India is finally kick-starting the plan to build as many as 18 tunnels along the borders with Pakistan and China for faster troop mobility as well as storage of critical war-fighting assets like missiles, without the threat of detection by enemy satellites and spy drones.
While preliminary work on seven tunnels is underway after requisite approvals, the construction of 11 more tunnels in Jammu & Kashmir, Sikkim and Arunachal Pradesh is now on the drawing board after “a strong endorsement” by the Army.
With China resorting to “tunnelling in a big way” to store important military equipment, the Army wants the tunnel construction plans in the mountains in J&K and north-east to be fast-tracked. “The tunnels will provide shelter to troops and ammunition from both enemy shelling and extreme weather. They can also be used for NBC (nuclear, chemical, biological) protection and establishing command and control centres,” said a top official.
Actual construction work is underway only in one of the 18 proposed tunnels. But, this long-delayed 8.82-km long horse-shoe shaped tunnel under the 13,400-feet Rohtang Pass, on the Manali-Sarchu-Leh axis, is unlikely to meet its completion deadline of February, 2015. Feasibility studies and preparation of detailed project reports (DPRs) for three more tunnels at Zozila, Z-Morh and Razdhan Pass in J&K are in progress, while similar work is planned for Khardungla and Sadhana Pass in J&K and Theng in Sikkim. The other proposed tunnels include Rangpo in Sikkim and on the Balipara-Charduar-Tawang axis in Arunachal Pradesh.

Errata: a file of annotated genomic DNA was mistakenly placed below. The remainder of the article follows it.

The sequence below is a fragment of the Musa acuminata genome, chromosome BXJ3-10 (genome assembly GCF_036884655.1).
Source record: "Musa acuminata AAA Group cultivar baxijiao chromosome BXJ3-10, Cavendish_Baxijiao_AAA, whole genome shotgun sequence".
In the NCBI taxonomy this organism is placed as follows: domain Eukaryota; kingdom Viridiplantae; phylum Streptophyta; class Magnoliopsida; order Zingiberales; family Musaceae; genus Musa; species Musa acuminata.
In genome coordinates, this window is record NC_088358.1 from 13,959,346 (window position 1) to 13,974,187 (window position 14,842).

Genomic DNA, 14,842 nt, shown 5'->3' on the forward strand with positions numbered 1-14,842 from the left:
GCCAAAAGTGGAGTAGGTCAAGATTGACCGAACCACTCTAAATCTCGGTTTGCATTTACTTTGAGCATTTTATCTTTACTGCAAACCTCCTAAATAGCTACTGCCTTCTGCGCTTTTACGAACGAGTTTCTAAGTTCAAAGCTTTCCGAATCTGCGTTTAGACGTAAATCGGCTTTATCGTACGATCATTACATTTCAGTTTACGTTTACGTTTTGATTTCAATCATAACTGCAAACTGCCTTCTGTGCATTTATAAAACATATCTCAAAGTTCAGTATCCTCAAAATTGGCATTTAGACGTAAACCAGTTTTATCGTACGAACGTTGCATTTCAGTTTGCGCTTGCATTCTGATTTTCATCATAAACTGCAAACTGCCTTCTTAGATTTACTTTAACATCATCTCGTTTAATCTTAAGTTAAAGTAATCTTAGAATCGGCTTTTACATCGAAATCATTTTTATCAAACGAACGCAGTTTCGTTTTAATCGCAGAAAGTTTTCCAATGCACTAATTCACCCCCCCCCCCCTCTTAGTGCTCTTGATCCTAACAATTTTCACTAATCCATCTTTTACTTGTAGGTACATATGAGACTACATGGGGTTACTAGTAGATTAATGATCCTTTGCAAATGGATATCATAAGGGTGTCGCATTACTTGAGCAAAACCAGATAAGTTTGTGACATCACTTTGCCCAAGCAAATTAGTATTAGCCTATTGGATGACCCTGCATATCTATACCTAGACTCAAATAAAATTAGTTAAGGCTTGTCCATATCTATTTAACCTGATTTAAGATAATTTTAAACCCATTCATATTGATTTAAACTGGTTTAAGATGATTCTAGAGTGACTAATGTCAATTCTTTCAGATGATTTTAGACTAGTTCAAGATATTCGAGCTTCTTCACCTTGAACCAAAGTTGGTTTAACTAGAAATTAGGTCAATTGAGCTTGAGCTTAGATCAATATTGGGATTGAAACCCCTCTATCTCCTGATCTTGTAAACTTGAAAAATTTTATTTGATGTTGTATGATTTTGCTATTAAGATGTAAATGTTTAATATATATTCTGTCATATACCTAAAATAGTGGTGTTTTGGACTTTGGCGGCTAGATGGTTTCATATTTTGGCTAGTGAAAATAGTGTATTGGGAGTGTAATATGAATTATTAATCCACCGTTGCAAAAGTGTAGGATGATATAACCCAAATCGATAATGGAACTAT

The Army is anxious the existing large gaps in border infrastructure — in terms of all-weather roads, tunnels, strategic railway lines, “permanent defences” and the like — are plugged as fast as possible. China, for instance, can move around 30 divisions (each with over 15,000 soldiers) to the borders within 30 days to outnumber Indian forces by at least 3:1 after undertaking massive infrastructure development all along the 4,057-km Line of Actual Control, as earlier reported by TOI. An empowered committee under defence secretary Shashikant Sharma is scrutinizing DPRs for the proposed overall “capability development plan on the northern borders” worth Rs 26,155 crore. While this is slated is slated for completion by 2020-2021, there is an ongoing Rs 9,243 crore project for “infrastructure development in the eastern theatre” by 2016-2017.
The Army hopes the projects are not hit by huge time overruns like the 73 all-weather roads earmarked for construction along the three sectors of LAC close to a decade ago. Defence minister A K Antony admitted in LS this week that just 16 of those roads have been finished till now, with another 26 slated for completion by 2013, and 19 more by 2016.